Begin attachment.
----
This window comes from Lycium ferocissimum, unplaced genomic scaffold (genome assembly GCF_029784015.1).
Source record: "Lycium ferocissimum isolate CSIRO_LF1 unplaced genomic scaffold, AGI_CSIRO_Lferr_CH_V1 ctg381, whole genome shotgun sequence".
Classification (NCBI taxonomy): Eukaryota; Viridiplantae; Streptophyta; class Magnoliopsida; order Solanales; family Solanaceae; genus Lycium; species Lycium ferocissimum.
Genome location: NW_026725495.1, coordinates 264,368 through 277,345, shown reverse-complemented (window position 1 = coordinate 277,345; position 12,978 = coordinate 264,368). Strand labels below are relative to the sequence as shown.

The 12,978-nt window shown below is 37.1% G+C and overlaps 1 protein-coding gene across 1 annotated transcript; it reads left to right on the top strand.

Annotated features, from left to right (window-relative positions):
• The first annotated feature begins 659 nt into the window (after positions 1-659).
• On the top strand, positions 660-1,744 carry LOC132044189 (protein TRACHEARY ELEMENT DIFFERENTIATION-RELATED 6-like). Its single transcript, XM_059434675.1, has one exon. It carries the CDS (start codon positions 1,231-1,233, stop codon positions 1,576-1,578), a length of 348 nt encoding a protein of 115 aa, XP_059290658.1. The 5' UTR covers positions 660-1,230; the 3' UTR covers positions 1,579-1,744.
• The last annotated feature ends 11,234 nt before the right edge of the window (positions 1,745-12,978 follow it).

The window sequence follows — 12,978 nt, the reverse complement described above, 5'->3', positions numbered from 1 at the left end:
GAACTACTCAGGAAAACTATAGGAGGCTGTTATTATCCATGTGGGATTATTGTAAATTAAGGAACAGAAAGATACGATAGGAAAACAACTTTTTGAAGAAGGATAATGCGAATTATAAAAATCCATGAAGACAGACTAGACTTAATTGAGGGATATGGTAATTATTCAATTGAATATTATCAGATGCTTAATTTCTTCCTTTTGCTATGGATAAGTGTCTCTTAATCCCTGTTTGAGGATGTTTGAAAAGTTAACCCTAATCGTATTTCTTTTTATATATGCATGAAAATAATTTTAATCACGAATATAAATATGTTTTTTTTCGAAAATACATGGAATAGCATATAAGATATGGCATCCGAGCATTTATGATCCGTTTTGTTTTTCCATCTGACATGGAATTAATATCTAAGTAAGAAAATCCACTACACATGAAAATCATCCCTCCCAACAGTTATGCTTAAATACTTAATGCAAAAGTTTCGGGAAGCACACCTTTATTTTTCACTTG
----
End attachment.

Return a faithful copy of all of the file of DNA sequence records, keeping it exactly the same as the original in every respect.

This window comes from Lycium ferocissimum, unplaced genomic scaffold (genome assembly GCF_029784015.1).
Source record: "Lycium ferocissimum isolate CSIRO_LF1 unplaced genomic scaffold, AGI_CSIRO_Lferr_CH_V1 ctg381, whole genome shotgun sequence".
Classification (NCBI taxonomy): Eukaryota; Viridiplantae; Streptophyta; class Magnoliopsida; order Solanales; family Solanaceae; genus Lycium; species Lycium ferocissimum.
Genome location: NW_026725495.1, coordinates 264,368 through 277,345, shown reverse-complemented (window position 1 = coordinate 277,345; position 12,978 = coordinate 264,368). Strand labels below are relative to the sequence as shown.

The 12,978-nt window shown below is 37.1% G+C and overlaps 1 protein-coding gene across 1 annotated transcript; it reads left to right on the top strand.

Annotated features, from left to right (window-relative positions):
• The first annotated feature begins 659 nt into the window (after positions 1-659).
• On the top strand, positions 660-1,744 carry LOC132044189 (protein TRACHEARY ELEMENT DIFFERENTIATION-RELATED 6-like). Its single transcript, XM_059434675.1, has one exon. It carries the CDS (start codon positions 1,231-1,233, stop codon positions 1,576-1,578), a length of 348 nt encoding a protein of 115 aa, XP_059290658.1. The 5' UTR covers positions 660-1,230; the 3' UTR covers positions 1,579-1,744.
• The last annotated feature ends 11,234 nt before the right edge of the window (positions 1,745-12,978 follow it).

The window sequence follows — 12,978 nt, the reverse complement described above, 5'->3', positions numbered from 1 at the left end:
GAACTACTCAGGAAAACTATAGGAGGCTGTTATTATCCATGTGGGATTATTGTAAATTAAGGAACAGAAAGATACGATAGGAAAACAACTTTTTGAAGAAGGATAATGCGAATTATAAAAATCCATGAAGACAGACTAGACTTAATTGAGGGATATGGTAATTATTCAATTGAATATTATCAGATGCTTAATTTCTTCCTTTTGCTATGGATAAGTGTCTCTTAATCCCTGTTTGAGGATGTTTGAAAAGTTAACCCTAATCGTATTTCTTTTTATATATGCATGAAAATAATTTTAATCACGAATATAAATATGTTTTTTTTCGAAAATACATGGAATAGCATATAAGATATGGCATCCGAGCATTTATGATCCGTTTTGTTTTTCCATCTGACATGGAATTAATATCTAAGTAAGAAAATCCACTACACATGAAAATCATCCCTCCCAACAGTTATGCTTAAATACTTAATGCAAAAGTTTCGGGAAGCACACCTTTATTTTTCACTTG